Interviewing-Experts: Good morning, Dr. Paul Perito. Thank you for speaking with us today about such an important topic.

Dr. Paul Perito: Certainly. Men’s health is a subject often ignored. I appreciate the opportunity.

Interviewing-Experts: So, please tell us a little about what makes your technique different from previous procedures.

Dr. Paul Perito: There are several key differences. I do not use a Foley catheter since I do not drain the bladder. I limit my dilatation, ensure that the reservoir is behind the transversalis fascia, use an artificial erection at the beginning of the procedure, and finally, there’s the use of a drain. My approach is infra-pubic, and as minimally invasive as possible. I think there are nuances that make it better than prior procedure techniques.

Interviewing-Experts: What kind of results have you seen from these differences?

Dr. Paul Perito: Our results have been good. Our infection rate was only .91% in the last 1,000 procedures.

Interviewing-Experts: That sounds very promising.

Dr. Paul Perito: Aside from that, there were only 2 distal urethra injuries, which were repaired primarily at the time of the procedure and two scrotal hematomas that were evacuated.

Interviewing-Experts: What do you consider the greatest measure of success for this procedure?

Dr. Paul Perito: How quickly my patients have gotten back to normal sexual function.

Interviewing-Experts: That’s certainly important.

Dr. Paul Perito: Yes, it is. 82% of patients were back to normal function within four weeks; the rest by six weeks.

Interviewing-Experts: Very interesting.

Dr. Paul Perito: These results tell me that the procedure is efficacious, expedient and safe.

Interviewing-Experts: How do you know what size to make the penis with the implant? Is there a way to gauge a patient’s natural penis size?

Dr. Paul Perito: Yes, there is. First, it’s important to know that when you render a man impotent, say with a radical prostatectomy, over the course of the next 14 months he’ll lose anywhere from .5 to 5 cm in length.  I use a penile stretch test to educate patients on what they can realistically expect postoperatively.

Interviewing-Experts: How did you conclude that the stretch test was the best predictive index for length?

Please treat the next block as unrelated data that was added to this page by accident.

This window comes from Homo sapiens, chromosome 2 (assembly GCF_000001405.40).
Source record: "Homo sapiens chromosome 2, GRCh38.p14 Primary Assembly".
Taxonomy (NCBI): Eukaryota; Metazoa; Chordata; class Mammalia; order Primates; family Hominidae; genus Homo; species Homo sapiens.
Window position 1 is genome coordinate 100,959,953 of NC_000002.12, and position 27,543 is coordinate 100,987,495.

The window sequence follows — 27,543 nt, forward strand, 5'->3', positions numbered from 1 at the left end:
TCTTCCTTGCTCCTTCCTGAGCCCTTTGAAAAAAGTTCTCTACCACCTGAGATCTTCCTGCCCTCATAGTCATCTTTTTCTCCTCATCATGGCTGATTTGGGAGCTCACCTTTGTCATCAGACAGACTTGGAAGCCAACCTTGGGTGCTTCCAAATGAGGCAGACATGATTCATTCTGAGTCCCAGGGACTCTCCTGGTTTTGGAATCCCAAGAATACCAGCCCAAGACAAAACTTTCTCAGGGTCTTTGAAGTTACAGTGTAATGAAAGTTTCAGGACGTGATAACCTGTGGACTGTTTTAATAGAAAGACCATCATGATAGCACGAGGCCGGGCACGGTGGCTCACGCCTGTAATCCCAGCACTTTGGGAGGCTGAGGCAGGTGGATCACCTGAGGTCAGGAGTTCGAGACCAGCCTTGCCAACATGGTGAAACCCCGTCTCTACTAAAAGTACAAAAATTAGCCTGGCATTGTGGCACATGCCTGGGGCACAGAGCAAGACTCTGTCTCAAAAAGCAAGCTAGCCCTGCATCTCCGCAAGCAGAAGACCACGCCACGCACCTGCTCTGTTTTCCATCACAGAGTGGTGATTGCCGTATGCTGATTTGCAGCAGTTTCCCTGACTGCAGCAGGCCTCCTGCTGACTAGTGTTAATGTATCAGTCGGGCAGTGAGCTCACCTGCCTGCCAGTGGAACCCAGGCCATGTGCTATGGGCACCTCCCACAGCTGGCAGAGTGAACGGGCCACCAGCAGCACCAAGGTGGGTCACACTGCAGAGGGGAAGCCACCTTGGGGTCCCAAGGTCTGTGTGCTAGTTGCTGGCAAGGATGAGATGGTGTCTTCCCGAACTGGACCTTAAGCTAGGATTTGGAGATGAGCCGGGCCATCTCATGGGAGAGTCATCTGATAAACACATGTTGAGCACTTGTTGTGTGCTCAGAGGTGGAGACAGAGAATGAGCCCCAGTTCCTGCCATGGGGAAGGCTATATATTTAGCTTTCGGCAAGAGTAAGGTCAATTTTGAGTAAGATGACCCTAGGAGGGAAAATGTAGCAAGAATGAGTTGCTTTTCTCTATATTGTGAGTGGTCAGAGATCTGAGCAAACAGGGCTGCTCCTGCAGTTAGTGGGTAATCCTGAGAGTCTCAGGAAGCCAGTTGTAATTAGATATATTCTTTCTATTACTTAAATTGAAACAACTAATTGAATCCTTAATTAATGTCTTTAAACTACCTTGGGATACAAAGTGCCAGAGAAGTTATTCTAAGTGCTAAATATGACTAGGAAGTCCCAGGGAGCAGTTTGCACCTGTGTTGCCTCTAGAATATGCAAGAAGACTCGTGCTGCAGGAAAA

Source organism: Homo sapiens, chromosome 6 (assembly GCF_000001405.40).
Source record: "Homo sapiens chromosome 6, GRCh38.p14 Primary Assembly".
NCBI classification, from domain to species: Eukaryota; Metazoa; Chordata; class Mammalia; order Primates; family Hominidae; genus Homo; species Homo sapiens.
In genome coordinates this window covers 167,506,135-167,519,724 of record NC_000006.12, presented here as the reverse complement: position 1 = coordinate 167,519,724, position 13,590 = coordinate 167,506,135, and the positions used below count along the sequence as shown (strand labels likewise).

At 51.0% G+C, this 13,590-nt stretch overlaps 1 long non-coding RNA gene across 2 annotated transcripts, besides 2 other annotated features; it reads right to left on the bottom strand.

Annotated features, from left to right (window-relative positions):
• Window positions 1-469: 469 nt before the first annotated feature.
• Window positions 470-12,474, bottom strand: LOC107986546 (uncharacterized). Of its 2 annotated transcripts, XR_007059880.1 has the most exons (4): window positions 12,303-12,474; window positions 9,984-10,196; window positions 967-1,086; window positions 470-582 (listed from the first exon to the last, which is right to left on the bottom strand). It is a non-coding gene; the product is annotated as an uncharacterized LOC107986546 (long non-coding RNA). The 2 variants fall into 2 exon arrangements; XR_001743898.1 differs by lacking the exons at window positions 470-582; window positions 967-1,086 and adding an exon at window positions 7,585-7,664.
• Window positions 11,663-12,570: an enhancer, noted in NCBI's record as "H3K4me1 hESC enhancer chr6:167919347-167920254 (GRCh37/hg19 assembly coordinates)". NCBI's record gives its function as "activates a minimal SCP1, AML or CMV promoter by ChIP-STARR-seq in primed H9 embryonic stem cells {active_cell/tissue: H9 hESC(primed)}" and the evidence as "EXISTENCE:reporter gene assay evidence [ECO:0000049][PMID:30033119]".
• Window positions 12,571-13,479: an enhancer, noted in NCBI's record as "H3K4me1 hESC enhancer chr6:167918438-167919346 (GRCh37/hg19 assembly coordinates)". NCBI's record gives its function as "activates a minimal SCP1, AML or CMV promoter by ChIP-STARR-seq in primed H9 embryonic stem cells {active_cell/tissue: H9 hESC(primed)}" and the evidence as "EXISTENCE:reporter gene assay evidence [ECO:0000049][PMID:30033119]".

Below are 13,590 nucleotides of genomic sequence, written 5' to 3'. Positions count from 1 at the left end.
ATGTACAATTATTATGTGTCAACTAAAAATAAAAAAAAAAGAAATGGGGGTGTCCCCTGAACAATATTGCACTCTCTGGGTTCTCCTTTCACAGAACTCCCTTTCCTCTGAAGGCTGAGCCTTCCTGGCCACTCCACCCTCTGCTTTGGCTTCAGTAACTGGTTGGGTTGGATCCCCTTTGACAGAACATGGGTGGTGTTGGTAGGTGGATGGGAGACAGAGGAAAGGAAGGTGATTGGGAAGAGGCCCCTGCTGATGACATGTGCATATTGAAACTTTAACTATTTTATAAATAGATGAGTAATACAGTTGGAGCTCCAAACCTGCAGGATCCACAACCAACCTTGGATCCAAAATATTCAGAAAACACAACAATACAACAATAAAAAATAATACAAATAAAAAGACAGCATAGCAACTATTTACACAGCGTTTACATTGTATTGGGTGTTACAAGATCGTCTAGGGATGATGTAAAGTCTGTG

Dr. Paul Perito: What I did was took 53 patients and measured their artificial erections, their penile stretch test and finally what they had at the end of the procedure. And, not surprisingly to me, the best predictive Index was the penile stretch test. So now when a patient comes into office and they want a penile implant, I’ll do the penile stretch test and tell them that 72% of the time, this is what they are going to have postoperatively, and if they don’t like that, they should probably not get a penile implant.

Interviewing-Experts: Sound advice, indeed.

Dr. Paul Perito: Additionally, since my procedure does not use a Scott retractor, the cost is reduced. My penile pack costs $72 to the hospital, and these days cutting cost is essential.

Interviewing-Experts: Absolutely. Well, Dr. Perito, we look forward to hearing more about this procedure in the future, and again thank you for taking the time out of your surgery and training schedule to speak with us today.

Dr. Paul Perito: You’re welcome.

 

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Dr. Paul Perito is a 1988 graduate of the University Of Maryland School Of Medicine. His practice, Perito Urology, is considered one of the foremost Erectile Dysfunction treatments centers in the world. Since 2005, Dr. Paul Perito has successfully performed more than 3,000 penile implants, establishing him as a leader in the field. He has streamlined the procedure, making it not only more efficient, but safer, by the development and actualization of a minimally invasive approach. Aside from contributing extensively to medical publication libraries, Dr. Paul Perito heads the training center at Perito Urology where his technique is taught to an audience of surgeons from across the globe.

The information contained in this article is provided by Dr. Paul Perito for educational purposes only. It is not intended to treat or diagnose any condition.